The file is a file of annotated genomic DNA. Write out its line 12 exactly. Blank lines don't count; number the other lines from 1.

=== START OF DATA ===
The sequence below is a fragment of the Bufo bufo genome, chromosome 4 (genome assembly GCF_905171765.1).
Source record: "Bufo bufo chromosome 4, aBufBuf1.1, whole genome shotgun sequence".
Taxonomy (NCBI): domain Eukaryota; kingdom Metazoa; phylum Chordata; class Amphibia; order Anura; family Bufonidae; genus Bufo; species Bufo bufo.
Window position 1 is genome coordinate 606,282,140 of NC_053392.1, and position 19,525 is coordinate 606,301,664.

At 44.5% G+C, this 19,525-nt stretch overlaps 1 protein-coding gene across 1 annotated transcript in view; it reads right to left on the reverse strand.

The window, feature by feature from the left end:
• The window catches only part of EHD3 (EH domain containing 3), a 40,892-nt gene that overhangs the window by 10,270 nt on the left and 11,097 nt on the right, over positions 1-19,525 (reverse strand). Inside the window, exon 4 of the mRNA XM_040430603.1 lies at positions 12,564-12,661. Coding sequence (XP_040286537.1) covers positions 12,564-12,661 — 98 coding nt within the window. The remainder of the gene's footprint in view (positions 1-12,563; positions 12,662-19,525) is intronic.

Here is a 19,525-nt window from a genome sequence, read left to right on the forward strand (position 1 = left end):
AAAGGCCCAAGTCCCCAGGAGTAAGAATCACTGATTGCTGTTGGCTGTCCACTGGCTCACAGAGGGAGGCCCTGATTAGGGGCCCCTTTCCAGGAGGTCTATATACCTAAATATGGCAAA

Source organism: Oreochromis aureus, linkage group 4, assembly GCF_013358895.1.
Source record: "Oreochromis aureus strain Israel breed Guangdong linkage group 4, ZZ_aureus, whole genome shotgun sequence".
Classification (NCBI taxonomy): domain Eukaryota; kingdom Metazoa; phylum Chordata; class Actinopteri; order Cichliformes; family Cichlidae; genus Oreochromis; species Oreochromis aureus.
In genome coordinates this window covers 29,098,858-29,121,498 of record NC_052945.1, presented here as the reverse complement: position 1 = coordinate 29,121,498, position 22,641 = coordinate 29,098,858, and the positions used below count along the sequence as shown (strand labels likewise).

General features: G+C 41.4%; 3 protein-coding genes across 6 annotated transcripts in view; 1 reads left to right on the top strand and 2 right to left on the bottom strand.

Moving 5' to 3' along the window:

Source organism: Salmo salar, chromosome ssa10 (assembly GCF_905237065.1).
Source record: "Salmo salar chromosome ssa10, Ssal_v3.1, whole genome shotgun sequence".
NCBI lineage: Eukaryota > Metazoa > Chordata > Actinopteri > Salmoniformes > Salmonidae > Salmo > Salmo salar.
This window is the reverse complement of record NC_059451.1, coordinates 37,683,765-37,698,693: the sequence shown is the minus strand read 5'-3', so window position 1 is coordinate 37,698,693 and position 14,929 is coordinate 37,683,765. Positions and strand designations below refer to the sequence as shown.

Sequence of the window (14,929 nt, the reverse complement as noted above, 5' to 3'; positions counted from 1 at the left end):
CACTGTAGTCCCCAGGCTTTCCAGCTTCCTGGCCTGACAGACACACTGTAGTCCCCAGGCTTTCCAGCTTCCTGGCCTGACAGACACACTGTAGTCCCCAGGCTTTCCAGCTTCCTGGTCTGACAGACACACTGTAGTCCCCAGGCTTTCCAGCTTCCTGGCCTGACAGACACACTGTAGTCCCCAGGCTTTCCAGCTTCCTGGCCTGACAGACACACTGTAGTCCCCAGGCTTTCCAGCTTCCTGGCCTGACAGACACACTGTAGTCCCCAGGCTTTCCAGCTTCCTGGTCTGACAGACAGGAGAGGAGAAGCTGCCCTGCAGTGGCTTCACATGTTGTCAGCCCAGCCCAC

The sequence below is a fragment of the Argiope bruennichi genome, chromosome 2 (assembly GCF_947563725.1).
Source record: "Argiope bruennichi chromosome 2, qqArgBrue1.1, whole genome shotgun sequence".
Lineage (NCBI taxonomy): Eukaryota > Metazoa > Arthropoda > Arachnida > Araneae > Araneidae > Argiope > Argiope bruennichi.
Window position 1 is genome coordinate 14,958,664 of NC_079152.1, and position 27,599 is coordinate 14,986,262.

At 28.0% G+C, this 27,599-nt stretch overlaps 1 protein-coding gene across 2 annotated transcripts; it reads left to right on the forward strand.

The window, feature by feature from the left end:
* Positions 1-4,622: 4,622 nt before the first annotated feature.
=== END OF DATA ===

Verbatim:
Classification (NCBI taxonomy): domain Eukaryota; kingdom Metazoa; phylum Chordata; class Actinopteri; order Cichliformes; family Cichlidae; genus Oreochromis; species Oreochromis aureus.